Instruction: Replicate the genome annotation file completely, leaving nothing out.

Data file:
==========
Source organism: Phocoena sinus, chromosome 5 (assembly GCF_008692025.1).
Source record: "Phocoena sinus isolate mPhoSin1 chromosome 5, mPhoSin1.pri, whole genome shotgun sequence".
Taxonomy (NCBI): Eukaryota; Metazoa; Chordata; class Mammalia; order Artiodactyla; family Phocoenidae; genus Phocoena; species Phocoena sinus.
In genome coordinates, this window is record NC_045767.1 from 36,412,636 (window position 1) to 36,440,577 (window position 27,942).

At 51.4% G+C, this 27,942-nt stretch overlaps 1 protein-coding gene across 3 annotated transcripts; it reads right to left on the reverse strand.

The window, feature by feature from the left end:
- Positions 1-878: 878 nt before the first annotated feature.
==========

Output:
Source organism: Phocoena sinus, chromosome 5 (assembly GCF_008692025.1).
Source record: "Phocoena sinus isolate mPhoSin1 chromosome 5, mPhoSin1.pri, whole genome shotgun sequence".
Taxonomy (NCBI): Eukaryota; Metazoa; Chordata; class Mammalia; order Artiodactyla; family Phocoenidae; genus Phocoena; species Phocoena sinus.
In genome coordinates, this window is record NC_045767.1 from 36,412,636 (window position 1) to 36,440,577 (window position 27,942).

At 51.4% G+C, this 27,942-nt stretch overlaps 1 protein-coding gene across 3 annotated transcripts; it reads right to left on the reverse strand.

The window, feature by feature from the left end:
- Positions 1-878: 878 nt before the first annotated feature.